The tragic attacks in New York City, Washington, D.C., and Pennsylvania on September 11, 2001, people in the United States , shocked and in disbelief, wondered who had committed such acts and why. When U.S. government authorities cautiously revealed the identities of the alleged perpetrators to be members of the al-Qaeda terrorist network, believed to be led by the headquarters in Taliban-held Afghanistan, everyone wanted to know the facts about the Taliban: where did they come from? What internal and external forces created and supported them? What was the relationship between the al-Qaeda terrorists and the Taliban regime in Afghanistan? After September 11, 2001, the United States was waging a war in Afghanistan. This war was not against the Afghan people but against the Taliban and the terrorist organization al-Qaeda that had flourished under Taliban rule. The U.S. should not send more troops to Afghanistan for many important reasons.
Before discussing the issue of the U.S. attack on Afghanistan, it is first important to know what happened on September 11, 2001. September 11, 2001 is a date which will live in infamy. It is the date of a massive terrorist attack on the United States, resulting in the collapse of the World Trade Center, twin towers. The hijackers that belonged to Osama bin Laden's al-Qaeda organization claimed to have been responsible for the September 11, 2001 attacks. The suffering of September 11, 2001 was inflicted on people of many faiths and many nations. The U.S. attack on Afghanistan was an act of self-defense, not a vengeance. President George W. Bush states that Afghanistan is under attack because its Taliban regime harbored and supported the terrorists responsible for the attacks of September 11, 2001.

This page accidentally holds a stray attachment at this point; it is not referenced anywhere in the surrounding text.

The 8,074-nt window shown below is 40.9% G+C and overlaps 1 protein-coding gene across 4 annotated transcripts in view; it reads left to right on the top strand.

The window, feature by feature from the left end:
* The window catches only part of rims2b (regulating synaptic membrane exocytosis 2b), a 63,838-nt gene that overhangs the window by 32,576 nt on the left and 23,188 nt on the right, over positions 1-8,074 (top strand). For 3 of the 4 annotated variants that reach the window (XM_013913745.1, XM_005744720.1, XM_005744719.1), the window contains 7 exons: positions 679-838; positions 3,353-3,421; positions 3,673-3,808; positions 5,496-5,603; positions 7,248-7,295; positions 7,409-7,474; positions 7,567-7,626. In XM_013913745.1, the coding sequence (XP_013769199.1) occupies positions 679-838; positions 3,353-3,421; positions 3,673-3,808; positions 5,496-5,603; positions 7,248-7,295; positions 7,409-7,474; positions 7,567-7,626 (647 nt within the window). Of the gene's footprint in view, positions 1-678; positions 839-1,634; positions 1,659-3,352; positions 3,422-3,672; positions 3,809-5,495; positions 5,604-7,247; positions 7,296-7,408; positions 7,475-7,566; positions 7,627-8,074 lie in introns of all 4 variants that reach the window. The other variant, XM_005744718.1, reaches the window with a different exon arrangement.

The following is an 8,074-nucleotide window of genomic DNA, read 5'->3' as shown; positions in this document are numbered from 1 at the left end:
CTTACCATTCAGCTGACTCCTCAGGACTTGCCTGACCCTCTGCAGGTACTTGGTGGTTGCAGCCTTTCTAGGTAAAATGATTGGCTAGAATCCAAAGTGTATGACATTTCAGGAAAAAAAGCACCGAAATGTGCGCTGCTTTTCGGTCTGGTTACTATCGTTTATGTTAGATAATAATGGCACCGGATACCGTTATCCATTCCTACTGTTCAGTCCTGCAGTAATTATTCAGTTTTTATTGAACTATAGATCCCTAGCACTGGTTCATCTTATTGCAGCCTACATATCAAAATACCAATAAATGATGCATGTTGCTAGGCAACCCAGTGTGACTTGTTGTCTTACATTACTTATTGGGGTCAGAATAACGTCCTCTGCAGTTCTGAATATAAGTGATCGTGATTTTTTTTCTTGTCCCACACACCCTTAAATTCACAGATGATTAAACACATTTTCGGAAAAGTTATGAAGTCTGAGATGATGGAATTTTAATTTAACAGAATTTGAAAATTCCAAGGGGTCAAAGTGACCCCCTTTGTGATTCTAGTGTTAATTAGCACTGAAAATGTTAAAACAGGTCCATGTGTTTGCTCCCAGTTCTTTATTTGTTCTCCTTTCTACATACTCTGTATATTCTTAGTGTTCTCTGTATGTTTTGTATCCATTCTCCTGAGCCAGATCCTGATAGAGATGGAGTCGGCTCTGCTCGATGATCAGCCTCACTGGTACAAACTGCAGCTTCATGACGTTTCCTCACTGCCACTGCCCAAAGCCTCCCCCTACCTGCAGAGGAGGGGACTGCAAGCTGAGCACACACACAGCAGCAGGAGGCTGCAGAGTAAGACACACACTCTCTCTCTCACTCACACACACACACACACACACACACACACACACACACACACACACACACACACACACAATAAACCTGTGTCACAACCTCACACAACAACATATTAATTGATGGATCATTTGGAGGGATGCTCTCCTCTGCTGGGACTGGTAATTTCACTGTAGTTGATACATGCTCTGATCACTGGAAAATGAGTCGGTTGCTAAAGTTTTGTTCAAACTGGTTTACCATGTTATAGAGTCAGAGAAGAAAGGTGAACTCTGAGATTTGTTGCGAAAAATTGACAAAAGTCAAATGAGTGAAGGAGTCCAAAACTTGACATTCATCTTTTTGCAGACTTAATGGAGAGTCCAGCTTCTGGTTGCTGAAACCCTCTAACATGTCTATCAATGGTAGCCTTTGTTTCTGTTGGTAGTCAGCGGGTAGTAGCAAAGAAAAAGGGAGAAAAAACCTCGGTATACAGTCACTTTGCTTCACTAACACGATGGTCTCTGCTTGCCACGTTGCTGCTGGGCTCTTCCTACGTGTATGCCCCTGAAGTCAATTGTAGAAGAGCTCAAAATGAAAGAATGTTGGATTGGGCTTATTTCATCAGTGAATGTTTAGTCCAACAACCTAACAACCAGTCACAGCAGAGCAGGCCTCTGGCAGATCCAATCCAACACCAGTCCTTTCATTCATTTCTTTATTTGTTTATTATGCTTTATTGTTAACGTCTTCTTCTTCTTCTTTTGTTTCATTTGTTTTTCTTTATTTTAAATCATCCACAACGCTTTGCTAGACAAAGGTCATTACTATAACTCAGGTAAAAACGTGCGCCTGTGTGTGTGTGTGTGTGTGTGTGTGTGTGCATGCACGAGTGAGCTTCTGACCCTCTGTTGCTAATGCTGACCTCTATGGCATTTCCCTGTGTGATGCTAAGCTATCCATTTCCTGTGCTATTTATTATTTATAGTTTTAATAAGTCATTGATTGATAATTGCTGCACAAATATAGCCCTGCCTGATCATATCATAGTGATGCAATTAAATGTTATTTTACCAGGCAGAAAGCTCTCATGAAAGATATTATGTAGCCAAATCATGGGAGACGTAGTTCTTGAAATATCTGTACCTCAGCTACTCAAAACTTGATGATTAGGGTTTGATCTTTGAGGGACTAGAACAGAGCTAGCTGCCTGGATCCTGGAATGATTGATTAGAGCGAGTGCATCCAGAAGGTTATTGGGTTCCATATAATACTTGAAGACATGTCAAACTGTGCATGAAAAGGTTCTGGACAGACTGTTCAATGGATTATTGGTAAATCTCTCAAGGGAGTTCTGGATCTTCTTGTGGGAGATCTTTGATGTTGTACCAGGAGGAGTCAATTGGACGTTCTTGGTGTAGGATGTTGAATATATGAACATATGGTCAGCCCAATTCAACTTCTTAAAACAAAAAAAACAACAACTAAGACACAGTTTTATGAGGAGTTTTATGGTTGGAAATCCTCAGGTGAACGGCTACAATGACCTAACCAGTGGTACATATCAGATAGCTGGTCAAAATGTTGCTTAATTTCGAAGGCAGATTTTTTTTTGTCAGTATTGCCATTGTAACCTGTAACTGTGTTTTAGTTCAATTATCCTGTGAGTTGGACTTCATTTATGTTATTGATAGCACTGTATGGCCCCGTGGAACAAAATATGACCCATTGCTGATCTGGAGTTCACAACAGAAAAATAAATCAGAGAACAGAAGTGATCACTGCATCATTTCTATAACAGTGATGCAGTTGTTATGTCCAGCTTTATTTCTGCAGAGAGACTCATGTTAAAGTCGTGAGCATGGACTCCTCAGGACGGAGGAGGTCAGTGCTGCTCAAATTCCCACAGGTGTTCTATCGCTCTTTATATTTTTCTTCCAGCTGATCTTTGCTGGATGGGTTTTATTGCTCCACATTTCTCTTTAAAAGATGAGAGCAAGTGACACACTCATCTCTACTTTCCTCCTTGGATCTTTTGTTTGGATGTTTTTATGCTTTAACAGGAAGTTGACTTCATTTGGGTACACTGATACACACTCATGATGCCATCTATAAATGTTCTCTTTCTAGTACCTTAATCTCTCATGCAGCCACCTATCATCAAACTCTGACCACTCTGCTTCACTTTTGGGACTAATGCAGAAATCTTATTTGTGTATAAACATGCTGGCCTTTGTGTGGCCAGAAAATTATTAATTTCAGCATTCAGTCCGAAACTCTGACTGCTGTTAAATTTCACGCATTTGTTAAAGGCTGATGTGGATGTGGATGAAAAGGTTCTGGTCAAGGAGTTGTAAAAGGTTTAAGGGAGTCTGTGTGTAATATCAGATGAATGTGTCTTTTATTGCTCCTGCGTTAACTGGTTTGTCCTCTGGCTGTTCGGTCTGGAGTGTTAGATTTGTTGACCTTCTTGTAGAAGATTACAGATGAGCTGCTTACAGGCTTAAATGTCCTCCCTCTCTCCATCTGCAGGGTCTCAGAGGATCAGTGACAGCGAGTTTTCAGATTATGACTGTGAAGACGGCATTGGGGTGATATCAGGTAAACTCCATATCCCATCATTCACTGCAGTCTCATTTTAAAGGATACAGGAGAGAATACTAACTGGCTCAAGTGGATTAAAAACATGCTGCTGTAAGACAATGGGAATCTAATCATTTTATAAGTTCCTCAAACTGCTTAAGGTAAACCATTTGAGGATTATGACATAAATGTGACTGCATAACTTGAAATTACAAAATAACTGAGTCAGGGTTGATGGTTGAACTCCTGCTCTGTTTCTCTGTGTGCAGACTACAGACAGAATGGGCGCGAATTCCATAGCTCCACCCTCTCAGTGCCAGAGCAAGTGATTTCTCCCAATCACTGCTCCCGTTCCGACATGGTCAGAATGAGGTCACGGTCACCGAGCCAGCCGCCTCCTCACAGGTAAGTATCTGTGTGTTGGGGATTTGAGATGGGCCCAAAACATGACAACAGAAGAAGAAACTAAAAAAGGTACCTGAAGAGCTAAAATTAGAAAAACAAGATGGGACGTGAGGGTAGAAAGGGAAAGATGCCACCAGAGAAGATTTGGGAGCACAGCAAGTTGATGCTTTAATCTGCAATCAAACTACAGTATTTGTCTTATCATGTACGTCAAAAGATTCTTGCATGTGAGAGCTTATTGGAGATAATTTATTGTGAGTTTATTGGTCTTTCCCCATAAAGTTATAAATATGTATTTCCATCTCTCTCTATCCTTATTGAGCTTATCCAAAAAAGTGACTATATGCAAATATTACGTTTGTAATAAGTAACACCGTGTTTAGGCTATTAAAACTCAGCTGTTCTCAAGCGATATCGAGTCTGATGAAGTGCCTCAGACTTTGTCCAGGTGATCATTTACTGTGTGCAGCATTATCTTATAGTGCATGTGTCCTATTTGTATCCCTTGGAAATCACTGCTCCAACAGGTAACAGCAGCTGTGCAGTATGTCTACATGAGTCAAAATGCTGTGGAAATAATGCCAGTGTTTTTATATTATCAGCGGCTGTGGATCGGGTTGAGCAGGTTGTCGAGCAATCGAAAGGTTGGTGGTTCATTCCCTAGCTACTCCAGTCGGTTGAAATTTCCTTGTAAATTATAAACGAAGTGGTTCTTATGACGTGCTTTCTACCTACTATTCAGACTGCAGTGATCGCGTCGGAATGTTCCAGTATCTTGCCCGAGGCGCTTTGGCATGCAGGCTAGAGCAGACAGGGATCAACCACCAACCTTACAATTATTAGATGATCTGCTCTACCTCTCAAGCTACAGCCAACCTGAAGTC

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One reason why more should not be sent to Afghanistan is because the al-Qaeda terrorists have nothing to do with collapse of the World Trade Center. An Indian novelist Arundhati Roy states that "American policies may have contributed to the September 11 attacks and asserts that the people of Afghanistan are not the rightful recipients of American wrath" (Boaz p.27).There is compelling evidence that the September 11 terrorist attacks in the U.S. were organized by US authorities as an excuse to start an already planned war in Afghanistan. "The Bush administration was actively involved in planning September 11 as part of an integrated plan which involved the coming war in Afghanistan" (Was the War against Afghanistan Planned Before September 11)." Within 12 hours it was being claimed that they were "almost certain" of bin Laden's guilt. Within a few days, they were proclaiming his guilt as 100% certain, using the expression, "his fingerprints are everywhere", and the US was already threatening to attack Afghanistan" (Was the War against Afghanistan Planned Before September 11). Form all accounts, it is impossible to produce evidence to link Bin Laden to the September 11 attacks.